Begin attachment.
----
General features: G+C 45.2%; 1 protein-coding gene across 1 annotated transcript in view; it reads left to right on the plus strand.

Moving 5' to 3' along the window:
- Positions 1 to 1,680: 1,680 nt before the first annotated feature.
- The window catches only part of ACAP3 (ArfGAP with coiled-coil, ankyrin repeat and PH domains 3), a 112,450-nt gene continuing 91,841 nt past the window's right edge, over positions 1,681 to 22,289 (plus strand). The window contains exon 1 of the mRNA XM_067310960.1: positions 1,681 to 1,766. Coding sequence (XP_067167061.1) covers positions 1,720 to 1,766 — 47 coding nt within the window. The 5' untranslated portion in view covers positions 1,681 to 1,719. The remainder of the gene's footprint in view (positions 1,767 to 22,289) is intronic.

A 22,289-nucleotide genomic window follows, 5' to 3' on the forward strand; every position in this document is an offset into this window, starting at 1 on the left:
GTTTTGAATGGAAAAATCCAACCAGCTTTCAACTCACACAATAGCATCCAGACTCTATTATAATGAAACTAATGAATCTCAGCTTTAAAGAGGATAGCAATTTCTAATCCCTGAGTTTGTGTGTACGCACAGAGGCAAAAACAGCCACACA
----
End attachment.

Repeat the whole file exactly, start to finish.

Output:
General features: G+C 45.2%; 1 protein-coding gene across 1 annotated transcript in view; it reads left to right on the plus strand.

Moving 5' to 3' along the window:
- Positions 1 to 1,680: 1,680 nt before the first annotated feature.
- The window catches only part of ACAP3 (ArfGAP with coiled-coil, ankyrin repeat and PH domains 3), a 112,450-nt gene continuing 91,841 nt past the window's right edge, over positions 1,681 to 22,289 (plus strand). The window contains exon 1 of the mRNA XM_067310960.1: positions 1,681 to 1,766. Coding sequence (XP_067167061.1) covers positions 1,720 to 1,766 — 47 coding nt within the window. The 5' untranslated portion in view covers positions 1,681 to 1,719. The remainder of the gene's footprint in view (positions 1,767 to 22,289) is intronic.

A 22,289-nucleotide genomic window follows, 5' to 3' on the forward strand; every position in this document is an offset into this window, starting at 1 on the left:
GTTTTGAATGGAAAAATCCAACCAGCTTTCAACTCACACAATAGCATCCAGACTCTATTATAATGAAACTAATGAATCTCAGCTTTAAAGAGGATAGCAATTTCTAATCCCTGAGTTTGTGTGTACGCACAGAGGCAAAAACAGCCACACA